“For the master’s tools will never dismantle the master’s house. They may allow us temporarily to beat him at his own game, but they will never enable us to bring about genuine change.” (Audre Lorde, Sister Outsider: Essays and Speeches, p. 112)

Rome sought peace through the threat of violence, specifically crucifixion. Jesus’ social vision was instead about establishing societal peace and distributive justice through self-affirming, nonviolent resistance. It was a societal goal where the means matched the end.

Some will object, “But Jesus was supposed to die, so this rebuke doesn’t apply to us does it? His death was for a specified purpose, so doesn’t that mean that his words about this had a specified meaning?”

Before Rome embraced Christianity, changing its social location, Christians did not interpret Jesus’ words to Peter as having an isolated, specialized application. Tertullian, for example, wrote, “The Lord, in disarming Peter, thenceforth disarmed every soldier.” (in Of Idolatry, ch .19)

Jesus is giving a universal principle that “those who live by the sword, die by the sword.” Here in the United States, we have the largest military presence in the world and spend more on our military than all of the next ten countries with large militaries combined. At home, our attitudes and choices toward violence also mean that we have the highest rates of gun violence and gun related deaths in the world, as well.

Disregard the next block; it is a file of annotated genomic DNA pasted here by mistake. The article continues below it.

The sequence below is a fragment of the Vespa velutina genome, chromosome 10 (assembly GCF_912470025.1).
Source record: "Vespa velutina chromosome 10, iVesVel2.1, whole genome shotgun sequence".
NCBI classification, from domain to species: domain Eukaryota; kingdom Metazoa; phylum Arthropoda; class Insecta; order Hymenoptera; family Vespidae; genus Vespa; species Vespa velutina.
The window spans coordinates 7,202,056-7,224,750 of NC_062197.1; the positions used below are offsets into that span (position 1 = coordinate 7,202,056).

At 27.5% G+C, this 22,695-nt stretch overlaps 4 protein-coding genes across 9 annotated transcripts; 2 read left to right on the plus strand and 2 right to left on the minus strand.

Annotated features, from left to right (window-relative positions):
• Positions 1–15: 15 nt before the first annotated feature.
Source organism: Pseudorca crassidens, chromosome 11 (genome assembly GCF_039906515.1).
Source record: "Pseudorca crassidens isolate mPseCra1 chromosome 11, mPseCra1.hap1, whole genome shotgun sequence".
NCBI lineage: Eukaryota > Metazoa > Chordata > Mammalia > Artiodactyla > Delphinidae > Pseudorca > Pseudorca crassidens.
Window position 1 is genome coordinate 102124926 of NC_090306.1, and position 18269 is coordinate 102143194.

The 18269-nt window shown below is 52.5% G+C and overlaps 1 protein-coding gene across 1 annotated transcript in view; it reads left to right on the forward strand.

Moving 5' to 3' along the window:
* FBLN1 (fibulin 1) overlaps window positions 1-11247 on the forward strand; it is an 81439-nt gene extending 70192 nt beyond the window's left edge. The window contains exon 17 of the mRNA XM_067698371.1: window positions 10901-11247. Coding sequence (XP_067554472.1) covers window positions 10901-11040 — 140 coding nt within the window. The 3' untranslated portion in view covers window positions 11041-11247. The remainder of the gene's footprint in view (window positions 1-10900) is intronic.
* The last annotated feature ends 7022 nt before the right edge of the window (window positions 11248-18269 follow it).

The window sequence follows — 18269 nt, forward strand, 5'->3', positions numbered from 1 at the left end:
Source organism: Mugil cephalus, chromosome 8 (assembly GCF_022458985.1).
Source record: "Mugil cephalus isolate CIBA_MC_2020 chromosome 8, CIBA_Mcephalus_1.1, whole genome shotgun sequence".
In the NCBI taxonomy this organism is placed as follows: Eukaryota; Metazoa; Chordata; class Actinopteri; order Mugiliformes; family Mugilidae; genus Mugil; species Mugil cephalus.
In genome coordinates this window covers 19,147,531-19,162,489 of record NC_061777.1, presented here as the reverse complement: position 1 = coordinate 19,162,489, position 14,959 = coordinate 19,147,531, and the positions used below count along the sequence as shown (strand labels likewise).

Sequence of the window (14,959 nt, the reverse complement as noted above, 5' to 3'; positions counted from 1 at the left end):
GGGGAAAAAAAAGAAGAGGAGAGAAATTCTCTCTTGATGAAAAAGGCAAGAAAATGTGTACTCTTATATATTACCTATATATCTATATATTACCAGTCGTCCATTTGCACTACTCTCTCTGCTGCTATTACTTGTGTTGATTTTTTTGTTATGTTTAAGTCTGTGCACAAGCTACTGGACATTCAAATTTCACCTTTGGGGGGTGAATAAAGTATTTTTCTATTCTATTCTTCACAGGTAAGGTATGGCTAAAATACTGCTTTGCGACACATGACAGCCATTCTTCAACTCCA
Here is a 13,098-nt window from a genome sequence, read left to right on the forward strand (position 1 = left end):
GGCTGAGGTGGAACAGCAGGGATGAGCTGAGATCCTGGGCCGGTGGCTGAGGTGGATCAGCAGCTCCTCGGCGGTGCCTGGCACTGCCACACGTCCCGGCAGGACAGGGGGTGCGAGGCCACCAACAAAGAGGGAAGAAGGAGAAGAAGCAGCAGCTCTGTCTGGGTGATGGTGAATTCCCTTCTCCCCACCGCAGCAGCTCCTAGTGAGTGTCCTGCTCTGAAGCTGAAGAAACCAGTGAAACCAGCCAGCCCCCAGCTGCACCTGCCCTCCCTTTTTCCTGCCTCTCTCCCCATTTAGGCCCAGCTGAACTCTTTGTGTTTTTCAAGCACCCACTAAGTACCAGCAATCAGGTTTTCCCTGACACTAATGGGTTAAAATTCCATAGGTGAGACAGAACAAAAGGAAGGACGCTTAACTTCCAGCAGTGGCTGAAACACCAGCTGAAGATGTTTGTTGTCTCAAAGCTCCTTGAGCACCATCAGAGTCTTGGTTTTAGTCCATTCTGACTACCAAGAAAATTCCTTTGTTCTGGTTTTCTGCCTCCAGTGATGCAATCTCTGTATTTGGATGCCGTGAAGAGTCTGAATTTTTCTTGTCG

As we saw in Part 4 of this series, Jesus’ cross was not something he embraced instead of us, but something we are called to join him in as long as we interpret taking up one’s cross in self-affirming nonviolence and not patient, passive endurance of suffering. We are called to join Jesus in the choice to resist and stand up against oppression even if threatened with a cross for doing so. 

What we see in Luke’s gospel is that, within context, Jesus’ call for his disciples to “go buy a sword” should not be interpreted as Jesus intending them to use the swords they bought. To take from Jesus’ words that he transitioned from nonviolence to being okay with his disciples wielding swords has borne very destructive fruit for the Christian tradition. Christianity’s bloody history teaches us that we must question a Christian acceptance of violence. And we must work to repair the damage that violent forms of Christianity have done to marginalized communities.